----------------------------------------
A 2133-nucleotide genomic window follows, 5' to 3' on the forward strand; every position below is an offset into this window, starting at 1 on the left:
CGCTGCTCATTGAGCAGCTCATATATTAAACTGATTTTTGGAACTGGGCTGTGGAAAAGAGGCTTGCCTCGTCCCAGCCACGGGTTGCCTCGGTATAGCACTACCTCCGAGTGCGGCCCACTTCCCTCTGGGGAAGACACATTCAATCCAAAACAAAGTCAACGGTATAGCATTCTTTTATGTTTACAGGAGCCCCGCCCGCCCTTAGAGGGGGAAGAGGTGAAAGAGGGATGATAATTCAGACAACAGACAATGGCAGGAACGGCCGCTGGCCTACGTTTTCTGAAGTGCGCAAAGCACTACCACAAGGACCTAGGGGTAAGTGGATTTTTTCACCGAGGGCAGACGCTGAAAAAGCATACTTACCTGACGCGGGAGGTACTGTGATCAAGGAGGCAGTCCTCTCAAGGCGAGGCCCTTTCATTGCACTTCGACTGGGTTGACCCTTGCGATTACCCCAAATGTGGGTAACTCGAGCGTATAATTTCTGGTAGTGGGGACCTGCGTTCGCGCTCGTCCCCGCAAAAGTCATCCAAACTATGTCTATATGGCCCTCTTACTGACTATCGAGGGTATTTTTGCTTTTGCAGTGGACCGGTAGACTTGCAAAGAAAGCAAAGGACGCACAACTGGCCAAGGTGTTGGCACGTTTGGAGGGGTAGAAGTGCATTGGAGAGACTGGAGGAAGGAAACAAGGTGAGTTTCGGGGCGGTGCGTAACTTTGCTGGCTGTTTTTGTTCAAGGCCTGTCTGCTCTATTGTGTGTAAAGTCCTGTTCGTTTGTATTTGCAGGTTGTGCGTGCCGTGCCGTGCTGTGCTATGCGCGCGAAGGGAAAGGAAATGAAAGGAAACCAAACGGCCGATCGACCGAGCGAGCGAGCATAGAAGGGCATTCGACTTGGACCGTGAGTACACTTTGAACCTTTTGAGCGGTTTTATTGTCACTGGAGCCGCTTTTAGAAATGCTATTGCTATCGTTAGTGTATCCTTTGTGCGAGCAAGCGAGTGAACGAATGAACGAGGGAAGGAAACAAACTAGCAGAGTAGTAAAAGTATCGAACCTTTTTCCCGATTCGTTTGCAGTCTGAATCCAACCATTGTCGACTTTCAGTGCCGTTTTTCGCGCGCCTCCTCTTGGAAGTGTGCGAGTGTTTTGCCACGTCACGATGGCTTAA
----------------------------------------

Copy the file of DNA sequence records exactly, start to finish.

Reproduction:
A 2133-nucleotide genomic window follows, 5' to 3' on the forward strand; every position below is an offset into this window, starting at 1 on the left:
CGCTGCTCATTGAGCAGCTCATATATTAAACTGATTTTTGGAACTGGGCTGTGGAAAAGAGGCTTGCCTCGTCCCAGCCACGGGTTGCCTCGGTATAGCACTACCTCCGAGTGCGGCCCACTTCCCTCTGGGGAAGACACATTCAATCCAAAACAAAGTCAACGGTATAGCATTCTTTTATGTTTACAGGAGCCCCGCCCGCCCTTAGAGGGGGAAGAGGTGAAAGAGGGATGATAATTCAGACAACAGACAATGGCAGGAACGGCCGCTGGCCTACGTTTTCTGAAGTGCGCAAAGCACTACCACAAGGACCTAGGGGTAAGTGGATTTTTTCACCGAGGGCAGACGCTGAAAAAGCATACTTACCTGACGCGGGAGGTACTGTGATCAAGGAGGCAGTCCTCTCAAGGCGAGGCCCTTTCATTGCACTTCGACTGGGTTGACCCTTGCGATTACCCCAAATGTGGGTAACTCGAGCGTATAATTTCTGGTAGTGGGGACCTGCGTTCGCGCTCGTCCCCGCAAAAGTCATCCAAACTATGTCTATATGGCCCTCTTACTGACTATCGAGGGTATTTTTGCTTTTGCAGTGGACCGGTAGACTTGCAAAGAAAGCAAAGGACGCACAACTGGCCAAGGTGTTGGCACGTTTGGAGGGGTAGAAGTGCATTGGAGAGACTGGAGGAAGGAAACAAGGTGAGTTTCGGGGCGGTGCGTAACTTTGCTGGCTGTTTTTGTTCAAGGCCTGTCTGCTCTATTGTGTGTAAAGTCCTGTTCGTTTGTATTTGCAGGTTGTGCGTGCCGTGCCGTGCTGTGCTATGCGCGCGAAGGGAAAGGAAATGAAAGGAAACCAAACGGCCGATCGACCGAGCGAGCGAGCATAGAAGGGCATTCGACTTGGACCGTGAGTACACTTTGAACCTTTTGAGCGGTTTTATTGTCACTGGAGCCGCTTTTAGAAATGCTATTGCTATCGTTAGTGTATCCTTTGTGCGAGCAAGCGAGTGAACGAATGAACGAGGGAAGGAAACAAACTAGCAGAGTAGTAAAAGTATCGAACCTTTTTCCCGATTCGTTTGCAGTCTGAATCCAACCATTGTCGACTTTCAGTGCCGTTTTTCGCGCGCCTCCTCTTGGAAGTGTGCGAGTGTTTTGCCACGTCACGATGGCTTAA